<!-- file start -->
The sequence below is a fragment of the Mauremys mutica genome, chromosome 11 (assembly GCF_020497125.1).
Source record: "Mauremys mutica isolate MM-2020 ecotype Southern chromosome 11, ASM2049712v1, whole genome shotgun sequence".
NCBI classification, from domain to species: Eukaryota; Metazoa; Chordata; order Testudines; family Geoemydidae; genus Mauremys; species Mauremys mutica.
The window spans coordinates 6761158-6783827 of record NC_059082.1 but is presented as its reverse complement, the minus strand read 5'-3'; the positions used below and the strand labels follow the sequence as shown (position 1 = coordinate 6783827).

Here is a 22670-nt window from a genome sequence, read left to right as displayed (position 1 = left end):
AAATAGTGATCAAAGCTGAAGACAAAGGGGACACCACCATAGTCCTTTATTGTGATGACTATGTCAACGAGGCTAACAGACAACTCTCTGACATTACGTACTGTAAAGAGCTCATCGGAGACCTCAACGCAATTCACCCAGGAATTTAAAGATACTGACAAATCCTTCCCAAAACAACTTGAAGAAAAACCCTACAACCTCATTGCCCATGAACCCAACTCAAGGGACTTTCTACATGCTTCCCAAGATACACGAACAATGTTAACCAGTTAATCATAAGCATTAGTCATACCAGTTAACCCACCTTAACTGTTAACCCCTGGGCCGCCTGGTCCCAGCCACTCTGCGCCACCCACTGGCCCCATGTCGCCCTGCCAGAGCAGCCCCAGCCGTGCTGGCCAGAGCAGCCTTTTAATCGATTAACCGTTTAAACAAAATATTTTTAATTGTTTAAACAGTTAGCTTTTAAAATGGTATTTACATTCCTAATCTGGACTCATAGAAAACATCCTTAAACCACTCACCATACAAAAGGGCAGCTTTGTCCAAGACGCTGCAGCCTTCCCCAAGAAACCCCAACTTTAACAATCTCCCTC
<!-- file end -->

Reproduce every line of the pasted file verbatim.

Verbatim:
The sequence below is a fragment of the Mauremys mutica genome, chromosome 11 (assembly GCF_020497125.1).
Source record: "Mauremys mutica isolate MM-2020 ecotype Southern chromosome 11, ASM2049712v1, whole genome shotgun sequence".
NCBI classification, from domain to species: Eukaryota; Metazoa; Chordata; order Testudines; family Geoemydidae; genus Mauremys; species Mauremys mutica.
The window spans coordinates 6761158-6783827 of record NC_059082.1 but is presented as its reverse complement, the minus strand read 5'-3'; the positions used below and the strand labels follow the sequence as shown (position 1 = coordinate 6783827).

Here is a 22670-nt window from a genome sequence, read left to right as displayed (position 1 = left end):
AAATAGTGATCAAAGCTGAAGACAAAGGGGACACCACCATAGTCCTTTATTGTGATGACTATGTCAACGAGGCTAACAGACAACTCTCTGACATTACGTACTGTAAAGAGCTCATCGGAGACCTCAACGCAATTCACCCAGGAATTTAAAGATACTGACAAATCCTTCCCAAAACAACTTGAAGAAAAACCCTACAACCTCATTGCCCATGAACCCAACTCAAGGGACTTTCTACATGCTTCCCAAGATACACGAACAATGTTAACCAGTTAATCATAAGCATTAGTCATACCAGTTAACCCACCTTAACTGTTAACCCCTGGGCCGCCTGGTCCCAGCCACTCTGCGCCACCCACTGGCCCCATGTCGCCCTGCCAGAGCAGCCCCAGCCGTGCTGGCCAGAGCAGCCTTTTAATCGATTAACCGTTTAAACAAAATATTTTTAATTGTTTAAACAGTTAGCTTTTAAAATGGTATTTACATTCCTAATCTGGACTCATAGAAAACATCCTTAAACCACTCACCATACAAAAGGGCAGCTTTGTCCAAGACGCTGCAGCCTTCCCCAAGAAACCCCAACTTTAACAATCTCCCTC